From the visual representations of the “sex vs. relationship” mosaic plot we can see that large fraction of the males are husbands, none (or a very small fraction) of them are wives. We can also see that none (or a very small fraction) of the females are husbands, the largest fraction of them are “Not-in-family”, and they are approximately three times more than the females that are wives.

Let us make another mosaic plot of a different kind of relationship “sex vs. education”:
Adult census income data sex-education colored mosaic plot

By comparing the sizes of the rectangles corresponding to the values “Bachelors”, “Doctorate”, “Masters”, and “Some-college” on the “sex vs. education” mosaic plot we can see that the fraction of men that have finished college is larger than the fraction of women that have finished college.

We can further subdivide the rectangles according to the co-occurrence frequencies with a third categorical variable. We are going to choose that third variable to be “income”, the values of which can be seen as outcomes or consequents of the values of the first two variables of the mosaic plot.
Adult census income data sex-education-income colored mosaic plot

From the mosaic plot “sex vs. education vs. income” we can make the following observations.
1. Approximately 75% of the males with doctorate degrees or with a professional school degree earn more than $50000 per year.
2. Approximately 60% of the females with a doctorate degree earn more than $50000 per year.
3. Approximately 45% of the females with a professional school degree earn more than $50000.
4. Across all education type females are (much) less likely to earn more than $50000 per year.

Although I mentioned earlier that the “outcome” variable should be the last variable in the mosaic plot, it is also useful to start with the outcome variable to get an attribute breakdown perspective (using a different color scheme):
Adult census income data income-relationship-sex colored mosaic plot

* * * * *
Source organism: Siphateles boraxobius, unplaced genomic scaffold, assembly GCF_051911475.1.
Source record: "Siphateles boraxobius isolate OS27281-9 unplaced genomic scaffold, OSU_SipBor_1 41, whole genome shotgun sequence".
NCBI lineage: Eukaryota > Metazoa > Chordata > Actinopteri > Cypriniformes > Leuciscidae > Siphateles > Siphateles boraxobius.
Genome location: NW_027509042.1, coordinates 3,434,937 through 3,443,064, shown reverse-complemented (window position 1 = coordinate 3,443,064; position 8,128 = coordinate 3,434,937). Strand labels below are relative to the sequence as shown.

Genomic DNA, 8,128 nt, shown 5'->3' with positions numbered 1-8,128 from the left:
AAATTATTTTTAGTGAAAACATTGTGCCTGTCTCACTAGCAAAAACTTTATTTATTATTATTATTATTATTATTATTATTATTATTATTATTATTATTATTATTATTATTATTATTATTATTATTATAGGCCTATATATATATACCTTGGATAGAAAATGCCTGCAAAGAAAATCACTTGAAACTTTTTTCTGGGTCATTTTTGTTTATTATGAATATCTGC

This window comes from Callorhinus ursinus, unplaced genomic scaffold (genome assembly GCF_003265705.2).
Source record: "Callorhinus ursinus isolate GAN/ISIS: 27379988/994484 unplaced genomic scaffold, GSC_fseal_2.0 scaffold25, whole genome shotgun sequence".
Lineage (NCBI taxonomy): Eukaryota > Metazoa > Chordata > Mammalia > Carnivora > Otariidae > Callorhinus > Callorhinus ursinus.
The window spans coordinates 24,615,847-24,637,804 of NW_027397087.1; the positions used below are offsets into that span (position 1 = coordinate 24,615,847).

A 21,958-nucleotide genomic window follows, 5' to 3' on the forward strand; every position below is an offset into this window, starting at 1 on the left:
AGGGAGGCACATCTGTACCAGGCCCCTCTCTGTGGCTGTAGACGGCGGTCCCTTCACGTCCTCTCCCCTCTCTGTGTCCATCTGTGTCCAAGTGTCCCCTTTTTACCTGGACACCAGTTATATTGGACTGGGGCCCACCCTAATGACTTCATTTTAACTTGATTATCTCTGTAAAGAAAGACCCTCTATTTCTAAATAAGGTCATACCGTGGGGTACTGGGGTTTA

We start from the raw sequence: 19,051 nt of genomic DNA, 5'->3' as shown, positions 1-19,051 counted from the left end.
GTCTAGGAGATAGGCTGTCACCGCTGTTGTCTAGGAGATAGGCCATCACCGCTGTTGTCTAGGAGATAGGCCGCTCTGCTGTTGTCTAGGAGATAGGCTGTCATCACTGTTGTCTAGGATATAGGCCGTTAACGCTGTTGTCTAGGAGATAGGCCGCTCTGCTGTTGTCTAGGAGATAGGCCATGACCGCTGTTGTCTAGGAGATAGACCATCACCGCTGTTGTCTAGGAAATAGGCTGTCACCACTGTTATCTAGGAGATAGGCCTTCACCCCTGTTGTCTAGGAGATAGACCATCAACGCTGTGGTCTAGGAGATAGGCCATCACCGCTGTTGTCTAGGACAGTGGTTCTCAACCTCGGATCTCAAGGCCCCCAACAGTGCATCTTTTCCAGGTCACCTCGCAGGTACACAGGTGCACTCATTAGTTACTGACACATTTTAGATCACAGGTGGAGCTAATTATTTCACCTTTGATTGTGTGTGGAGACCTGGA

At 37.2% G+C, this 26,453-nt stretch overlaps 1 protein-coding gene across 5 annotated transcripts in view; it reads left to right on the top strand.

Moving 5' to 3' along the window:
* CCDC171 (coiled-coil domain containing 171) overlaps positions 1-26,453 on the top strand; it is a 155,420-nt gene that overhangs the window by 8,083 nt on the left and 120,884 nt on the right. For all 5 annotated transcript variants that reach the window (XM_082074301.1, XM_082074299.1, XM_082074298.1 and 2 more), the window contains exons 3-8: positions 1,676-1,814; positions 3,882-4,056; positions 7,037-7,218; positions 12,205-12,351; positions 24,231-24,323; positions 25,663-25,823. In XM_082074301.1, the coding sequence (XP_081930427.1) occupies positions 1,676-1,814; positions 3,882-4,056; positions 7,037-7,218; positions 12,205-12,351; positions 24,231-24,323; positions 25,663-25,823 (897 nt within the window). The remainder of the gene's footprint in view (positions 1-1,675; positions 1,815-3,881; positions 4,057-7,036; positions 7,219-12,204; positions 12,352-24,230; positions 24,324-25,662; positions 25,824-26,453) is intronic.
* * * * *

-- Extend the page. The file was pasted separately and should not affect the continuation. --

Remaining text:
Signature of MosaicPlot

MosaicPlot takes various options for tweaking the labels placement and style. Here is the Mathematica command:

MosaicPlot[censusData[[All, {9, 3, 5, 14}]], "Gap" -> 0.014,
"ColumnNamesOffset" -> 0.07,
"ColumnNames" ->
Map[Style[#, Blue, FontSize -> 15] &, columnNames[[{9, 3, 5, 14}]]],
"LabelRotation" -> {{3, 1}, {1, 1}}, ImageSize -> 900]

with which the following mosaic plot was made:
Adult census income data sex-education-maritalStatus-income mosaic plot colored

The option “Gap” used to regulate the gaps between the rectangle. The options “ColumnNames” and “ColumnNamesOffset” are for the specification of the variable names (in blue in the plot). The option “LabelRotation” specifies the rotation of the labels that correspond to the individual values of the variables. Also, MosaicPlot takes all the options of Graphics (since it is based on it).

Tooltip tables

The function MosaicPlot has an interactive feature using Tooltip that gives a table with the exact co-occurrence (contingency) values when hovering with the mouse over the rectangles. Here is an example:
Adult census income data sex-education-income colored mosaic plot with tooltips

Future plans

The current implementation of MosaicPlot uses coloring of the rectangles for easier plot reading. An alternative is to use coloring based on correlations statistics. I think though that the tooltip contingency tables with flexible coloring specification make the correlation coloring less needed.

Natural language processing with functional parsers

Natural language Processing (NLP) can be done with a structural approach using grammar rules. (The other type of NLP is using statistical methods.) In this post I discuss the use of functional parsers for the parsing and interpretation of small sets of natural language sentences within specific contexts. Functional parsing is also known as monadic parsing and parsing combinators.

Generally, I am using functional parsers to make Domain-Specific Languages (DSL’s). I use DSL’s to make command interfaces to search and recommendation engines and also to design and prototype conversational engines. I use extensively the so called Backus-Naur Form (BNF) for the grammar specifications. Clearly a DSL can be very close to natural language and provide sufficient means for interpretation within a given (narrow) context. (Like function integration in Calculus, smart phone directory browsing and selection, or search for something to eat nearby.)

I implemented and uploaded a package for construction of functional parsers: see FunctionalParsers.m hosted by the project MathematicaForPrediction at GitHub.